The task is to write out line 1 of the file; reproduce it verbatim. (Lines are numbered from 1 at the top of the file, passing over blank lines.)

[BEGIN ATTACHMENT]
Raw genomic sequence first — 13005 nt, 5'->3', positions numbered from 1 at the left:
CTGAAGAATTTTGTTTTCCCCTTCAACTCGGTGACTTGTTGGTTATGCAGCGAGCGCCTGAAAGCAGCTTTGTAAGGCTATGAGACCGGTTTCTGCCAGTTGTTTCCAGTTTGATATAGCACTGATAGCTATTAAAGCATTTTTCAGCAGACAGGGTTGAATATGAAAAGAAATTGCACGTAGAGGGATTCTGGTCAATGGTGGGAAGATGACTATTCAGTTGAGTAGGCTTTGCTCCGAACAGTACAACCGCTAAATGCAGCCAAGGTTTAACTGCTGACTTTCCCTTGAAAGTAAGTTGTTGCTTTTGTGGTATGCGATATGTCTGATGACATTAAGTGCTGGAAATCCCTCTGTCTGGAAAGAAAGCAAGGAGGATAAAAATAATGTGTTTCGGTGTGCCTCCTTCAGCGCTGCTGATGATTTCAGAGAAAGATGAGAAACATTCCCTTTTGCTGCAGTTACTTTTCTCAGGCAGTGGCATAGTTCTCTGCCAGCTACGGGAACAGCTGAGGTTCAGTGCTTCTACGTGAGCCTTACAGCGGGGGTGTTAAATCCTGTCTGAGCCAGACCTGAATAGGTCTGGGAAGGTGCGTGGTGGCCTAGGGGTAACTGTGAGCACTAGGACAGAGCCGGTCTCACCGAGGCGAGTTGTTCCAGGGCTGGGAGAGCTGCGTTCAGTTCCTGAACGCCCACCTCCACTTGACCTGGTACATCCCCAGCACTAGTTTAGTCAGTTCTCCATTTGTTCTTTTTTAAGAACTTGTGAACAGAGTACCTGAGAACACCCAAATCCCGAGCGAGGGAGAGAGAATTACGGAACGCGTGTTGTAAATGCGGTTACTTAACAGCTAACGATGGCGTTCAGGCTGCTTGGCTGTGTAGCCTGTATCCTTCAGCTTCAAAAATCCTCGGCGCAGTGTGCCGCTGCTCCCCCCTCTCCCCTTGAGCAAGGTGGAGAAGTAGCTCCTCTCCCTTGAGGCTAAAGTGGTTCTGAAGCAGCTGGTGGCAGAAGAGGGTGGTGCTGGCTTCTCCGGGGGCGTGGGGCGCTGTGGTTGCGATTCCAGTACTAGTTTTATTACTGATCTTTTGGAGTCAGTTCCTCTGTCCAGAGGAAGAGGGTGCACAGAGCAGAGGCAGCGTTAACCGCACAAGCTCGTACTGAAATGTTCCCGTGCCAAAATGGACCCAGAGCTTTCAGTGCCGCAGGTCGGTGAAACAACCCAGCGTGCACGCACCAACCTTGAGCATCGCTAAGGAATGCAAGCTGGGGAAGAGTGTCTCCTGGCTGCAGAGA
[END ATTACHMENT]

Raw genomic sequence first — 13005 nt, 5'->3', positions numbered from 1 at the left: